President Clinton's New Tax Incentives|
To Promote Philanthropy for All Americans
January 27, 2000
Today, in His State of the Union Address, President Clinton Will Unveil a Package of New Tax Proposals to Encourage Philanthropy. First, he will propose allowing nonitemizers to take a tax deduction for charitable giving. Second, he will propose new rules to make it easier for charitable foundations to make gifts in times of need. Third, he will propose making it easier for individuals to donate appreciated assets like securities and real property. Last October, the President and First Lady convened the first-ever White House Conference on Philanthropy. The conference highlighted the unique American tradition of charitable giving, and emphasized that at a moment of great prosperity, we must preserve and expand this tradition. Today's proposals, which cost $14 billion over 10 years, will help do just that.
Enabling Nonitemizers to Take a Tax Deduction for Charitable Contributions. Currently, 70 percent of taxpayers do not itemize and as a result, they cannot get the tax incentive for charitable giving that higher-income itemizers can claim. The President's budget will allow these taxpayers to claim a 50 percent deduction for charitable contributions above $500 a year when fully phased in. This proposal will boost contributions to charitable organizations, particularly community and faith-based groups, and improve tax fairness by giving nonitemizers the same opportunity to deduct contributions as itemizers.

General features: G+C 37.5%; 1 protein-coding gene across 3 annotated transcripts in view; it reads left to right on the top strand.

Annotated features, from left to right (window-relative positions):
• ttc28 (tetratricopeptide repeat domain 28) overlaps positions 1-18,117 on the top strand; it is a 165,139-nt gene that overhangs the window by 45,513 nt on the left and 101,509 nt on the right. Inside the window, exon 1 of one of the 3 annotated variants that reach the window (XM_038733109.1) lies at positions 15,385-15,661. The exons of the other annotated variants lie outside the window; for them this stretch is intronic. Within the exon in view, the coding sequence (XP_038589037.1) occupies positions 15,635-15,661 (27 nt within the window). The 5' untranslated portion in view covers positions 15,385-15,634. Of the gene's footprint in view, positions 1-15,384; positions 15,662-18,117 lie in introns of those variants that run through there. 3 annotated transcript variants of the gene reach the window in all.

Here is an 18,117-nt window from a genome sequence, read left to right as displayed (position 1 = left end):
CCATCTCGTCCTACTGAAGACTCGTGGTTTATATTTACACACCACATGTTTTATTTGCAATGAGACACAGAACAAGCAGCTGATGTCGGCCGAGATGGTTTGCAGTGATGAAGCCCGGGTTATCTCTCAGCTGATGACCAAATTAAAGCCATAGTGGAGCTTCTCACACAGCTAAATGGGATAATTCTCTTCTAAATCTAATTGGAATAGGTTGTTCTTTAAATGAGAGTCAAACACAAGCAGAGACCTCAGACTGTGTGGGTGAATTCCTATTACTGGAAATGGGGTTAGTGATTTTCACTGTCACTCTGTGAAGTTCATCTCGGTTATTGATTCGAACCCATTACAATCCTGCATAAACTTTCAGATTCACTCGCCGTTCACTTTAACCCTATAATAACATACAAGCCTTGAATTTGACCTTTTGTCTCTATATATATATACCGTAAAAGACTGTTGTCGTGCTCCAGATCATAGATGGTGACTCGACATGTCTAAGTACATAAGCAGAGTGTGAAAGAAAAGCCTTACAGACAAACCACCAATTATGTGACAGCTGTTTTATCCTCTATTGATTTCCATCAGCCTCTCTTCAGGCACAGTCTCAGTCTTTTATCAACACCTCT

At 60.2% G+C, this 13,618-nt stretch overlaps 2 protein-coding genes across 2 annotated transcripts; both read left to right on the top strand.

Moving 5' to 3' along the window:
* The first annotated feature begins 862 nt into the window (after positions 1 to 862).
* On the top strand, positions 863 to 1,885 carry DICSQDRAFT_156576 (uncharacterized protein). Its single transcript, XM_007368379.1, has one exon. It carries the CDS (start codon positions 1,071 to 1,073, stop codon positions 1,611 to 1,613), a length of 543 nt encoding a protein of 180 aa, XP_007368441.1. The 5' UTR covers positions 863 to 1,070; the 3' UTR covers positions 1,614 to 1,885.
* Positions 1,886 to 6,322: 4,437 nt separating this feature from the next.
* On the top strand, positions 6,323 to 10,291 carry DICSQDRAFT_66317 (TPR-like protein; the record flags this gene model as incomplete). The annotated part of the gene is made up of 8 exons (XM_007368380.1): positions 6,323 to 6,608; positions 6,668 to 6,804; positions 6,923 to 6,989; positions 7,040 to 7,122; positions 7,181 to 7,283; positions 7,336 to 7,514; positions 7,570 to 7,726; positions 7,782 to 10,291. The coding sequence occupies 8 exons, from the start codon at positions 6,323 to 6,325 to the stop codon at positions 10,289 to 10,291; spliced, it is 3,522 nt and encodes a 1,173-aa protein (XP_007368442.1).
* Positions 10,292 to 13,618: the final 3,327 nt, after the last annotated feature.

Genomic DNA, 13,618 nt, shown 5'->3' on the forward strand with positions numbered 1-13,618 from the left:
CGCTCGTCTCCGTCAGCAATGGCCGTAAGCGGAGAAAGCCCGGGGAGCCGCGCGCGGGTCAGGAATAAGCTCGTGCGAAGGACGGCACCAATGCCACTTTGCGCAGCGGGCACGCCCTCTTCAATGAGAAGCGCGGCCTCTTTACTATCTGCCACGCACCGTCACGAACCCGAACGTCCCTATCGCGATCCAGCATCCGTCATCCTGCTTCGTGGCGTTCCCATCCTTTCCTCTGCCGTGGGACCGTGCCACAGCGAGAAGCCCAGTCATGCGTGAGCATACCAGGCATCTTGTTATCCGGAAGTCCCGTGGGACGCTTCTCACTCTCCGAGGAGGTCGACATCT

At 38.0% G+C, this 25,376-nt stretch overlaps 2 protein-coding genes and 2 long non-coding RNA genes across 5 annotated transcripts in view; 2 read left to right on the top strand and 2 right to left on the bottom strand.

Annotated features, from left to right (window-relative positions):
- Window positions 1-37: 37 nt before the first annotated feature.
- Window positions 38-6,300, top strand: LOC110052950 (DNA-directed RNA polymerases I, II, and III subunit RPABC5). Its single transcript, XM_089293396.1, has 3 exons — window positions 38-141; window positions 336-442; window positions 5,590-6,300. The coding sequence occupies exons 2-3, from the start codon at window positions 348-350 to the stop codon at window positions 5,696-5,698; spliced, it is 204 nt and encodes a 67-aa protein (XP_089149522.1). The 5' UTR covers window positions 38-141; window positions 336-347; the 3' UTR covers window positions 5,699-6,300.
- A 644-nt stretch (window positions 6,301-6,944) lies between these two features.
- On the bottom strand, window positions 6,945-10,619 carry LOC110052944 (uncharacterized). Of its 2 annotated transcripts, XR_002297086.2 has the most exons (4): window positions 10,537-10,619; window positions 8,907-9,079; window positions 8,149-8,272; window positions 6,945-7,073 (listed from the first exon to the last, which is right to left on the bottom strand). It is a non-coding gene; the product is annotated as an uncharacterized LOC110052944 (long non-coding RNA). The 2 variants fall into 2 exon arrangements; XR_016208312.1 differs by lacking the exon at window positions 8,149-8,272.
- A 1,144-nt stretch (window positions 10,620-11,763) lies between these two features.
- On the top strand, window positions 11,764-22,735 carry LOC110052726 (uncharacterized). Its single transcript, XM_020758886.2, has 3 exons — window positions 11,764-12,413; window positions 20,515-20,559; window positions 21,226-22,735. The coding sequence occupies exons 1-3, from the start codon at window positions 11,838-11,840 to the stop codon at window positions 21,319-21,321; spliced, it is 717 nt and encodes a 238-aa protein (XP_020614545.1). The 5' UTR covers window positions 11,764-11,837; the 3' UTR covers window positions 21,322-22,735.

Making it Easier for Foundations to Give in Times of Need. The President's budget will allow more funds to reach those in need by simplifying and reducing the excise tax on foundations. Foundations currently face a two-tier excise tax: first, a 1 percent tax on investment income; second, an additional 1 percent tax for foundations that do not maintain their rate of giving over a five-year average. This mechanism is unduly complicated and can reduce giving in certain cases, since boosting gifts in times of need exposes foundations to higher taxes if, after the need has passed, their rate of giving drops back to earlier levels. The President's new proposal will eliminate the two-tier system and set the excise tax rate at 1.25 percent. The result of this simplification will be to remove a disincentive to foundation giving and to make available more gifts to community organizations in times of need.
Allow Greater Contributions of Appreciated Property to Charities. The President's budget will also make it easier for individuals to donate appreciated assets like stocks, art and real estate. Under existing law, individuals donating appreciated assets can take a tax deduction that is limited to 30 percent of adjusted gross income (AGI); for gifts made to private foundations, the deduction is capped at an even more stringent 20 percent AGI. These multiple limitations are complex and can place burdens on individuals who choose to give substantial portions of their incomes to charity. The President's budget simplifies and eases these limitations by increasing the AGI limit on appreciated property from 30 to 50 percent, and the limit for donations of appreciated property to private foundations from 20 to 30 percent. This change will create greater incentives for such gifts.
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